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This looks absolutely bonkers... and hugely lightweightly powerful: #ddj /via @simonw (I w…
data  tool  terminal  utility  sqlite  datasette  ddj 
2 hours ago by psychemedia
Terminal Color Scheme Designer
terminal  colors  bash  tool  schemes 
2 hours ago by xcession
Record and share your terminal sessions, the right way
ascii  opensource  screencast  terminal 
7 hours ago by xcession
Animated pipes terminal screensaver
bash  cli  linux  terminal  screensaver 
7 hours ago by xcession
VisiData is an open source powertool for exploring and manipulating data. It combines the clarity of a spreadsheet, the efficiency of the terminal, and the power of Python, into a lightweight utility which can handle millions of rows with ease.
cli  data  terminal  python  csv  xls  sqlite  tool  utility 
2 days ago by brunns
Linux and Unix fc command tutorial with examples | George Ornbo
Tutorial on using fc, a UNIX and Linux command for editing and re-executing commands previously entered into an interactive shell. Examples of editing and re-executing the last command, editing and executing a previous command, setting the text editor to be used, listing previous commands and executing a command without editing it.
linux  terminal  software 
2 days ago by ethack
Nuke928/NTop: htop-like system-monitor for Windows with Vi-keybindings.
htop-like system-monitor for Windows with Vi-keybindings. - Nuke928/NTop
windows  software  terminal 
2 days ago by ethack
matt-harvey/tabulo: Enumerable terminal table for Ruby
Tabulo is a Ruby library for generating ASCII tables.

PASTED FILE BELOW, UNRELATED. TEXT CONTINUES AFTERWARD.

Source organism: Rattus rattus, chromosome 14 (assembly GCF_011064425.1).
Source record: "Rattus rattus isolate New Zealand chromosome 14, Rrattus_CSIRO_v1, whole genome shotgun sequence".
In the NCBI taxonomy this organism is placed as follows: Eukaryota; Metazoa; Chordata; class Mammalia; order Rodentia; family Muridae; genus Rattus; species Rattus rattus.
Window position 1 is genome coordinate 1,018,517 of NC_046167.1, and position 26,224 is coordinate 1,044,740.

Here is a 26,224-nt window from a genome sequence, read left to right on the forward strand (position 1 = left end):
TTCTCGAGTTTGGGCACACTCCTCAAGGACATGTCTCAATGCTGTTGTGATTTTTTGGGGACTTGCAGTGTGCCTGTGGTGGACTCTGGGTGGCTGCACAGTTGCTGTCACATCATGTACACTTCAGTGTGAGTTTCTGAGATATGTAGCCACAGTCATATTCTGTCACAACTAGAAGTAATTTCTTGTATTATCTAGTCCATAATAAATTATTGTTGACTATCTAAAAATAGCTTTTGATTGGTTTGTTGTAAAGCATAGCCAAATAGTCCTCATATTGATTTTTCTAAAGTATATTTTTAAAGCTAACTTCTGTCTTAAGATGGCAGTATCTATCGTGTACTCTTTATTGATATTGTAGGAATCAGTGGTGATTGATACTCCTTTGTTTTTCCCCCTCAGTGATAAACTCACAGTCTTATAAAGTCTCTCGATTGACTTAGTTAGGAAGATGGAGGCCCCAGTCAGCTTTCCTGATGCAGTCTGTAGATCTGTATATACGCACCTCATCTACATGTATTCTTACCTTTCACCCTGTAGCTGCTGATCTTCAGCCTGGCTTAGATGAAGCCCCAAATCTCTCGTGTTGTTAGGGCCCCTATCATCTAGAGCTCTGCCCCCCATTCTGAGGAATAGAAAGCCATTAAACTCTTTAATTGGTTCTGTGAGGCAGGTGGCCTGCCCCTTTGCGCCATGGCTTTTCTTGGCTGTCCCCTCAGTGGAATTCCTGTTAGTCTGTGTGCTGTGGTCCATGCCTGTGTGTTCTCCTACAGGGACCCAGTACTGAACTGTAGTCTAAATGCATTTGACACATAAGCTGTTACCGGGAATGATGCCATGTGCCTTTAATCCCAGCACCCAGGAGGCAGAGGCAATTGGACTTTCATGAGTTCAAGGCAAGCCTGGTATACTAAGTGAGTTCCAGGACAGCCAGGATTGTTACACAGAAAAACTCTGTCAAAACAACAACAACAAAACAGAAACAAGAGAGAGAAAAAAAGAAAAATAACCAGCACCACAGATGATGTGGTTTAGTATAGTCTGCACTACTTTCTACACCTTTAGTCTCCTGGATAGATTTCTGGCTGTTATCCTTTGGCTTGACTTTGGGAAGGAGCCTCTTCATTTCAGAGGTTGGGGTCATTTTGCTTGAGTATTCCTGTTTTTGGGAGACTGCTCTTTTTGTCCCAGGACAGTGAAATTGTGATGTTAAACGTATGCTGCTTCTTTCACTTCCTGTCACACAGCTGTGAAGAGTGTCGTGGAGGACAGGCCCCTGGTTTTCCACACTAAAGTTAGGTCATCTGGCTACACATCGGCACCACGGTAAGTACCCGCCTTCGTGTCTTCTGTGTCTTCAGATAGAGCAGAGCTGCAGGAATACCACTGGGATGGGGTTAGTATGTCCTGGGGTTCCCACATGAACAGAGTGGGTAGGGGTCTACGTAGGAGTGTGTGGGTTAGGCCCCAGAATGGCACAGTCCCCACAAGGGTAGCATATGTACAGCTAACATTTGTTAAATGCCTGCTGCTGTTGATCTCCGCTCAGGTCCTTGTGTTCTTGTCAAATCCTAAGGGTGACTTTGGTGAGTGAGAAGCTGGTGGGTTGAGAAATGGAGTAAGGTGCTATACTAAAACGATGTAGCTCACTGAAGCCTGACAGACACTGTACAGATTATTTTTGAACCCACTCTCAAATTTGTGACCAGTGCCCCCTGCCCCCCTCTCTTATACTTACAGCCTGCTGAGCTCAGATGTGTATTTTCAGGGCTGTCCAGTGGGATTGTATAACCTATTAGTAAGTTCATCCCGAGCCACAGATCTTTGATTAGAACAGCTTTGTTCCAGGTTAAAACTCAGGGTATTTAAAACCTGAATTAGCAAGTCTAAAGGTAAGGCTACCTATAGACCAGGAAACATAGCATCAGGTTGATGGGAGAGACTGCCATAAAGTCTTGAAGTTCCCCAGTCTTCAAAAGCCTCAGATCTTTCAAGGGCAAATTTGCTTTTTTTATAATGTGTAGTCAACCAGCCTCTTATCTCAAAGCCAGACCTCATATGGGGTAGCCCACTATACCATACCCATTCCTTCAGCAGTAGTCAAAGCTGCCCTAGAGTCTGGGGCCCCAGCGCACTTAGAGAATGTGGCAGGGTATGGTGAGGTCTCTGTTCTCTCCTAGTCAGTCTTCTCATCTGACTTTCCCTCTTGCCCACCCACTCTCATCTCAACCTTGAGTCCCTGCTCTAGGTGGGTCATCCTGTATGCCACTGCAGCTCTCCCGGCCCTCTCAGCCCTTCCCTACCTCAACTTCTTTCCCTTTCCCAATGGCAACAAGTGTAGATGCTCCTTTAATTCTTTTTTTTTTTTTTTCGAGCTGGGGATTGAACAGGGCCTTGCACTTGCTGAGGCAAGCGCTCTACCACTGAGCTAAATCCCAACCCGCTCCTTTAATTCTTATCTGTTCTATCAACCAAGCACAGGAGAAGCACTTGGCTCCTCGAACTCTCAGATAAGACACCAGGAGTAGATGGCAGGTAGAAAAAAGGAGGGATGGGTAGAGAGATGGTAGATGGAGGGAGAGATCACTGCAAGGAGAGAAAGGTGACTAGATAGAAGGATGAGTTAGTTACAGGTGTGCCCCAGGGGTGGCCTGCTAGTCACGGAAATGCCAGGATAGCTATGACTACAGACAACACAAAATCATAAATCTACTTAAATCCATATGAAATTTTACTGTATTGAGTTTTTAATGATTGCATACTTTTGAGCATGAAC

ascii  ruby  cli  terminal  table 
2 days ago by pioneerskies
iTerm2, Zsh with Powerlevel9K — Power up your terminal‘s colour scheme and productivity level!
Tired of a terminal with plain 12pt plain black text on plain white background? You can transform it from a monochrome experience to a more colourful one with added productivity features by installing:

Nerd fonts
Powerlevel9K theme
Color schemes
Ruby gems
The complete .zshrc
Find out more
terminal  shell  colors  HowTo 
2 days ago by mortonfox
Customizing your shell environment - The .tcshrc file
So far, we have discussed customization that is set up inside your .login file. However, the shell reads this file only when you log into the shell or when you enter the tcsh command with the –l option. Note that the option is a lowercase "L".

To always have a customized shell session, you need to have a special shell script that customizes your shell variables each time you start the shell; this is the purpose of the .tcshrc file (also known as a startup script).

For example, you might put all your alias definitions and other setup instructions into this file. You want these instructions run when your shell starts after you login and whenever you explicitly create the shell during a session (for example, as a child shell to run a shell script).

Following is a sample .tcshrc file: ...
csh  dotfiles  reference  shell  terminal  cli 
2 days ago by dusko

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